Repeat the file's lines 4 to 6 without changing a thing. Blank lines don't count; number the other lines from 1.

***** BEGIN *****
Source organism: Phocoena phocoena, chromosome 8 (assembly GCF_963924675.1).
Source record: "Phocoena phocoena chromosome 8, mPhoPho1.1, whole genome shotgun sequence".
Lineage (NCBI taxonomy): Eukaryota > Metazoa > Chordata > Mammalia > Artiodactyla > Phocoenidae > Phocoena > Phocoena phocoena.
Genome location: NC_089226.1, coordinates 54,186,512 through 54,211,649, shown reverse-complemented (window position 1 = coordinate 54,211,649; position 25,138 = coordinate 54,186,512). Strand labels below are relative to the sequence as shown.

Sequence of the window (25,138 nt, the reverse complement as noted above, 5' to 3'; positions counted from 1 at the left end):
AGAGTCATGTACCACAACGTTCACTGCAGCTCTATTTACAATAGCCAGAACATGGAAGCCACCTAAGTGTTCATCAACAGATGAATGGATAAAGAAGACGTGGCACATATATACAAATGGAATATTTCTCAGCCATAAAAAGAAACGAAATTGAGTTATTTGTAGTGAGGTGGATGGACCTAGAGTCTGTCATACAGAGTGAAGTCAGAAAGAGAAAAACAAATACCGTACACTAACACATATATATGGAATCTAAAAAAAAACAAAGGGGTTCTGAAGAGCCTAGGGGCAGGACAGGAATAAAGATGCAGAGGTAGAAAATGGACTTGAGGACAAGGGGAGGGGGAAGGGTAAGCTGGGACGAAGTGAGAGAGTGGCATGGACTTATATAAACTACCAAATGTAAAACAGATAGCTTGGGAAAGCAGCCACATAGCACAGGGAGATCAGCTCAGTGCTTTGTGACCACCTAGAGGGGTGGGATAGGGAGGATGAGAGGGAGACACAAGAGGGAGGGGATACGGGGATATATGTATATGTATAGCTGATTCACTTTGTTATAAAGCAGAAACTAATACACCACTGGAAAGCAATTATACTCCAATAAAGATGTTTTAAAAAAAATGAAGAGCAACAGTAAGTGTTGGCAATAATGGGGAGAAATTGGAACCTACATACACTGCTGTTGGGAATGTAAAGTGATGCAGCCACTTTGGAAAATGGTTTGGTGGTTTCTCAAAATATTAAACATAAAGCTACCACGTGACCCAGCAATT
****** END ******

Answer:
Genome location: NC_089226.1, coordinates 54,186,512 through 54,211,649, shown reverse-complemented (window position 1 = coordinate 54,211,649; position 25,138 = coordinate 54,186,512). Strand labels below are relative to the sequence as shown.

Sequence of the window (25,138 nt, the reverse complement as noted above, 5' to 3'; positions counted from 1 at the left end):
AGAGTCATGTACCACAACGTTCACTGCAGCTCTATTTACAATAGCCAGAACATGGAAGCCACCTAAGTGTTCATCAACAGATGAATGGATAAAGAAGACGTGGCACATATATACAAATGGAATATTTCTCAGCCATAAAAAGAAACGAAATTGAGTTATTTGTAGTGAGGTGGATGGACCTAGAGTCTGTCATACAGAGTGAAGTCAGAAAGAGAAAAACAAATACCGTACACTAACACATATATATGGAATCTAAAAAAAAACAAAGGGGTTCTGAAGAGCCTAGGGGCAGGACAGGAATAAAGATGCAGAGGTAGAAAATGGACTTGAGGACAAGGGGAGGGGGAAGGGTAAGCTGGGACGAAGTGAGAGAGTGGCATGGACTTATATAAACTACCAAATGTAAAACAGATAGCTTGGGAAAGCAGCCACATAGCACAGGGAGATCAGCTCAGTGCTTTGTGACCACCTAGAGGGGTGGGATAGGGAGGATGAGAGGGAGACACAAGAGGGAGGGGATACGGGGATATATGTATATGTATAGCTGATTCACTTTGTTATAAAGCAGAAACTAATACACCACTGGAAAGCAATTATACTCCAATAAAGATGTTTTAAAAAAAATGAAGAGCAACAGTAAGTGTTGGCAATAATGGGGAGAAATTGGAACCTACATACACTGCTGTTGGGAATGTAAAGTGATGCAGCCACTTTGGAAAATGGTTTGGTGGTTTCTCAAAATATTAAACATAAAGCTACCACGTGACCCAGCAATT